A developer has proposed building 15 affordable housing apartments on Excel Street next to the Petersburg Medical Center. The Petersburg Borough Assembly on Monday sounded supportive of the proposal and may vote on a letter of support later this month, despite some concerns from neighboring property owners.
The Anchorage company Swell LLC is proposing to build a two-story apartment building across the street from the Joy Janssen Clinic at the Petersburg Medical Center. The company wants to apply for low income housing tax credits from the Alaska Housing Finance Corporation and says some of the units could rent for as low as $478 a month.
Neighbor Doug Welde had concerns about the plans for the land behind his home.
“You think about what might be in your backyard and I know, like I said, we can’t pick and choose but I’m wondering, well, 15 units, they’ve got to have 15 parking spaces so I hope they have enough room for 15 parking spaces for 15 units,” Welde told the Assembly Monday. “And that’s going to be a big building, in my back yard, like you’d like to have it in your backyard.”
The three lots on Excel Street, owned by Lyle and Carol Bennett, were listed for sale for a combined $279,000. They are commercially zoned lots and this type of multi-family housing is an allowable use of that land. That means the development would not require any special approval by the planning commission. It will need a building permit and state fire marshal approval.
Assembly member Jeigh Stanton Gregor was supportive of the proposal.
“I am excited this group has taken it upon themselves to have the forethought to purchase these lots and to have a vision for bringing affordable housing to some of our working poor here in Petersburg,” Stanton Gregor said. “I’m most certainly in favor of a letter of support.”
The topic was only on the agenda as a discussion item and the Assembly wanted to put it on next meeting’s agenda for the purpose of voting.
Petersburg’s 2016 comprehensive plan identified affordable housing as a need for the workforce, especially within walking distance of downtown.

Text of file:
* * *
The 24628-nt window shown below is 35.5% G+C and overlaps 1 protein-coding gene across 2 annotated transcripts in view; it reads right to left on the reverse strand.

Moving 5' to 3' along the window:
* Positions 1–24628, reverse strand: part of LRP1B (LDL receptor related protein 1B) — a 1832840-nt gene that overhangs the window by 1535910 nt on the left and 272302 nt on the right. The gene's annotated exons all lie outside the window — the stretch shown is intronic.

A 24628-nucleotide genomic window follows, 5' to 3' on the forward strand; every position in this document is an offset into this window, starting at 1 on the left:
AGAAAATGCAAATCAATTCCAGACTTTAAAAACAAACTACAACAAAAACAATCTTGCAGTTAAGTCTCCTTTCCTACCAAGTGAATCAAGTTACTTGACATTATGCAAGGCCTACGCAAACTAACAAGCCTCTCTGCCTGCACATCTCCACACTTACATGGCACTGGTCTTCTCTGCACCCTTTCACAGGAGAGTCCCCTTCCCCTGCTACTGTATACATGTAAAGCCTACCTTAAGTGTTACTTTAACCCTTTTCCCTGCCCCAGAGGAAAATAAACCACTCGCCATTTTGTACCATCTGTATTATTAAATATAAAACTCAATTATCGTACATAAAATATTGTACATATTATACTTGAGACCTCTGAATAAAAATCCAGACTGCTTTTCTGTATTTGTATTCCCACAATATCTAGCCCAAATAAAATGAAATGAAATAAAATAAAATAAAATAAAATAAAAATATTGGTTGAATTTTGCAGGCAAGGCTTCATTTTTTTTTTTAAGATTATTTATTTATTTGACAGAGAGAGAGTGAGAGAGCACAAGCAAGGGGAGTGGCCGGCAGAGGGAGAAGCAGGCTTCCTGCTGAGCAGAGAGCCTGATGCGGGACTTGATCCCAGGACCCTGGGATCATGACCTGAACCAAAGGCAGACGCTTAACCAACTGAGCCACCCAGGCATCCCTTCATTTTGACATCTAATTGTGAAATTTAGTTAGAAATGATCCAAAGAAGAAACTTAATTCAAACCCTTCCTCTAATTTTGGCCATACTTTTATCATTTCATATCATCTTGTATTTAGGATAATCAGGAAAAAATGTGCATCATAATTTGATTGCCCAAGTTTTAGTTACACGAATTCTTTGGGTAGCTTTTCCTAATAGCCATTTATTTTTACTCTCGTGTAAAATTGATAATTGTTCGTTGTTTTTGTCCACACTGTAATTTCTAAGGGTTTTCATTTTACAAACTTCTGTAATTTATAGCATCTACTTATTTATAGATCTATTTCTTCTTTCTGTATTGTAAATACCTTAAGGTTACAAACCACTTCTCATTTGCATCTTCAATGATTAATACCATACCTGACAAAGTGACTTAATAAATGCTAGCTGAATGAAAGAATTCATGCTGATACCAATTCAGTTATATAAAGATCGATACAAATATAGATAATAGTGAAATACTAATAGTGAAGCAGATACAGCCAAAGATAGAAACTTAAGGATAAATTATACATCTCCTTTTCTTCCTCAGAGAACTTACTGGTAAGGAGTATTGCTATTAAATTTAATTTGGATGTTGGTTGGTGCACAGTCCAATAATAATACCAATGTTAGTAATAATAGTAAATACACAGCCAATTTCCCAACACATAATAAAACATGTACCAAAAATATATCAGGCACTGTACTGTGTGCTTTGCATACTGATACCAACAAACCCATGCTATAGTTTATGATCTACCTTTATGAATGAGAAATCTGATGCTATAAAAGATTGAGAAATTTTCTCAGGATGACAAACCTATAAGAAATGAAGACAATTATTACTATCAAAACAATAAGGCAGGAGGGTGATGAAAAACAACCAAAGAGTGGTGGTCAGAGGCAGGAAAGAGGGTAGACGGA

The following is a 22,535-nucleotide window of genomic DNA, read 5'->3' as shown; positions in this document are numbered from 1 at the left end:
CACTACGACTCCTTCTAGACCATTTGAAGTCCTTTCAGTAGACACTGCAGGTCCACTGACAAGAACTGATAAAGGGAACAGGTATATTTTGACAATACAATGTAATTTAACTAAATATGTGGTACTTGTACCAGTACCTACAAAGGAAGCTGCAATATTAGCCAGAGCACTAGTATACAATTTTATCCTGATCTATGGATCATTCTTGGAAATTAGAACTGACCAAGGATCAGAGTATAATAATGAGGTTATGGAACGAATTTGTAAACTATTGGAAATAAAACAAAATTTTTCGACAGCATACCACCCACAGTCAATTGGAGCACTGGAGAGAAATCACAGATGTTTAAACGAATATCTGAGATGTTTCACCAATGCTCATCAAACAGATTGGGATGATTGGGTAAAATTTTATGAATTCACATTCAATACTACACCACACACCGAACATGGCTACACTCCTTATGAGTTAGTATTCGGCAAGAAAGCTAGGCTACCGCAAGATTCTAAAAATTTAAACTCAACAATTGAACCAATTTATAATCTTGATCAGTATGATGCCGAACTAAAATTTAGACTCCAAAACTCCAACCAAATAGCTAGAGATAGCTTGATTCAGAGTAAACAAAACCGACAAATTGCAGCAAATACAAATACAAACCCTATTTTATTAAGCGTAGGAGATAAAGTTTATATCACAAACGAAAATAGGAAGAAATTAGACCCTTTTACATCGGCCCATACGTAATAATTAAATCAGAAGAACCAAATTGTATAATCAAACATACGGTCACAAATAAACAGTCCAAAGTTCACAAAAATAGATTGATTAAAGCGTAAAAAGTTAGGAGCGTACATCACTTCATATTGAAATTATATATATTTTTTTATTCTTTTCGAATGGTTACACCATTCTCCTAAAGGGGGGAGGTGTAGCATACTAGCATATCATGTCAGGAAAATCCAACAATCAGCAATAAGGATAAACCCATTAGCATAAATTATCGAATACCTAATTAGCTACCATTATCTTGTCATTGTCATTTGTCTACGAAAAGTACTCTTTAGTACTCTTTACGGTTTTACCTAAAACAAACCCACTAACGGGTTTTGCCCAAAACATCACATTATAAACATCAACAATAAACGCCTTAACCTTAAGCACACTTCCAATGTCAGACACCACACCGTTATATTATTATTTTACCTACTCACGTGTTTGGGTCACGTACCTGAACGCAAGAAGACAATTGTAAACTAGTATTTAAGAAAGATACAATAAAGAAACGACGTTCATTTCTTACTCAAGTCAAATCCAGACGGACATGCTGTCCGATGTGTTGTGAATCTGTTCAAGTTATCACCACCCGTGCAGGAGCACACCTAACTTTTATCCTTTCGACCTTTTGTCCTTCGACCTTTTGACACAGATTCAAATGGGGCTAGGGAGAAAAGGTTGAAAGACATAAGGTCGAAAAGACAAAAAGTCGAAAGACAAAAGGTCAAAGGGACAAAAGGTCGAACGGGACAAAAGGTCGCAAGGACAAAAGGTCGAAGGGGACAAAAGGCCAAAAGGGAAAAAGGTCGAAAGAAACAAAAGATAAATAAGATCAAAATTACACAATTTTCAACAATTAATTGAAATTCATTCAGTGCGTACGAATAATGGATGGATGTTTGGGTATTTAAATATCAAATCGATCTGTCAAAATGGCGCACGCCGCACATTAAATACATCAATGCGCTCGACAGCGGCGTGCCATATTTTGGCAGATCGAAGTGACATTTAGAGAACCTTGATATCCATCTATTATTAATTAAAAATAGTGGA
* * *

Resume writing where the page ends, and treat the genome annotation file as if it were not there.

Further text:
In an interview following the meeting, one of the co-owners of Swell LLC, John McGrew, said the company is excited about the downtown location, mainly to provide for workers.
“People were a little concerned about what type of people would live there and this housing is really for, a lot of it is kind of workforce housing, you know it’s people making 50-60 percent of the median income,” McGrew said. “We do have a couple that are 30 percent. And then we have I think three units that are market rate so it can be leased to anyone. So it’s kind of broad mix.”
The apartments would be one and two-bedroom units. Half would be accessible for handicapped residents.
Swell LLC was founded in 2014, according to the company’s website but McGrew and his partner have been doing housing projects independently since 1995. McGrew said they are completing a 30-unit housing project in Kodiak and plan to have a total of 70 apartments in that community eventually. Swell is also building another 30-unit project in Kachemak City near Homer.
Developers apply for and are awarded federal income tax credits and can turn around and sell those to investors looking to reduce their federal taxes. That money is used to build or rehab low income apartments. And McGrew explained with low rents, it’s difficult to build such housing without that money.
“I would say that probably 90 percent of the housing, affordable housing that’s built in the country uses these type of tax credits,” he said. “And the community should kind of look at this as kind of winning a grant for the community to bring some of these tax credits in to help with housing.”
McGrew said the apartments will be well built, maintained and will have adequate parking.
The application to the AHFC is due this month. If Swell wins tax credits for this project, construction could start next summer and finish by the summer of 2021.
Meanwhile the Assembly did pass the first reading of an ordinance that could lower property tax bills for low-income housing units. It could base tax assessments on the property’s income rather than its value, depending on approval by the Assembly on a case-by-case basis.
“This is a state statute that would put it in our code,” said Jody Tow, the borough’s finance director. “Many municipalities have it in Alaska and it basically helps companies that want to come in and build low-income housing, in Petersburg or in other towns, be able to afford to do so.”
The vote was unanimous for that new local law in first reading. It takes another two approvals by the assembly before taking effect.